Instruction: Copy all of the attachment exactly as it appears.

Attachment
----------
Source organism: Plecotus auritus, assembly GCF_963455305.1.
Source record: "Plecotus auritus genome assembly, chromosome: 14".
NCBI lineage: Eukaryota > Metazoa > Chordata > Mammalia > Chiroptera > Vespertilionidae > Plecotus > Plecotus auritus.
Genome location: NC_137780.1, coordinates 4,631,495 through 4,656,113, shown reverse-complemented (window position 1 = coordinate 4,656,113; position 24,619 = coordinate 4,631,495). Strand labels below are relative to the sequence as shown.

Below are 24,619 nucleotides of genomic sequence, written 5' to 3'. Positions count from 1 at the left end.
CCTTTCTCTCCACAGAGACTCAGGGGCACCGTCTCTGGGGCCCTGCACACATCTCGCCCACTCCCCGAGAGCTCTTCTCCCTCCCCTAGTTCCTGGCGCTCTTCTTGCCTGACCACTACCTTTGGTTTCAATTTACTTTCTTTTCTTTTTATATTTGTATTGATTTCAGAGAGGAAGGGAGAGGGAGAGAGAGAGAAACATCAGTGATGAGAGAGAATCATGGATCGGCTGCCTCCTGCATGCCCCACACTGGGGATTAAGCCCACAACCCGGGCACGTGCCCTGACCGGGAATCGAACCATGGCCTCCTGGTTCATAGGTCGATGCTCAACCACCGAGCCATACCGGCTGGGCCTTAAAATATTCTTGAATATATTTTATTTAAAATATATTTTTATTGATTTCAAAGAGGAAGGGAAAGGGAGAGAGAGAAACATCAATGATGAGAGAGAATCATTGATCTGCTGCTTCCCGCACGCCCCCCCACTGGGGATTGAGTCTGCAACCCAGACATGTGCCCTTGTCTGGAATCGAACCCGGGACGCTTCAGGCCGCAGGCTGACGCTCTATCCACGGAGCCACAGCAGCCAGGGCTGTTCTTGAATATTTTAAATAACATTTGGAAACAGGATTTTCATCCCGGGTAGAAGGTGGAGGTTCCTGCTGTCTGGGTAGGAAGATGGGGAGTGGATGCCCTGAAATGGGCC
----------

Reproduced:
Source organism: Plecotus auritus, assembly GCF_963455305.1.
Source record: "Plecotus auritus genome assembly, chromosome: 14".
NCBI lineage: Eukaryota > Metazoa > Chordata > Mammalia > Chiroptera > Vespertilionidae > Plecotus > Plecotus auritus.
Genome location: NC_137780.1, coordinates 4,631,495 through 4,656,113, shown reverse-complemented (window position 1 = coordinate 4,656,113; position 24,619 = coordinate 4,631,495). Strand labels below are relative to the sequence as shown.

Below are 24,619 nucleotides of genomic sequence, written 5' to 3'. Positions count from 1 at the left end.
CCTTTCTCTCCACAGAGACTCAGGGGCACCGTCTCTGGGGCCCTGCACACATCTCGCCCACTCCCCGAGAGCTCTTCTCCCTCCCCTAGTTCCTGGCGCTCTTCTTGCCTGACCACTACCTTTGGTTTCAATTTACTTTCTTTTCTTTTTATATTTGTATTGATTTCAGAGAGGAAGGGAGAGGGAGAGAGAGAGAAACATCAGTGATGAGAGAGAATCATGGATCGGCTGCCTCCTGCATGCCCCACACTGGGGATTAAGCCCACAACCCGGGCACGTGCCCTGACCGGGAATCGAACCATGGCCTCCTGGTTCATAGGTCGATGCTCAACCACCGAGCCATACCGGCTGGGCCTTAAAATATTCTTGAATATATTTTATTTAAAATATATTTTTATTGATTTCAAAGAGGAAGGGAAAGGGAGAGAGAGAAACATCAATGATGAGAGAGAATCATTGATCTGCTGCTTCCCGCACGCCCCCCCACTGGGGATTGAGTCTGCAACCCAGACATGTGCCCTTGTCTGGAATCGAACCCGGGACGCTTCAGGCCGCAGGCTGACGCTCTATCCACGGAGCCACAGCAGCCAGGGCTGTTCTTGAATATTTTAAATAACATTTGGAAACAGGATTTTCATCCCGGGTAGAAGGTGGAGGTTCCTGCTGTCTGGGTAGGAAGATGGGGAGTGGATGCCCTGAAATGGGCC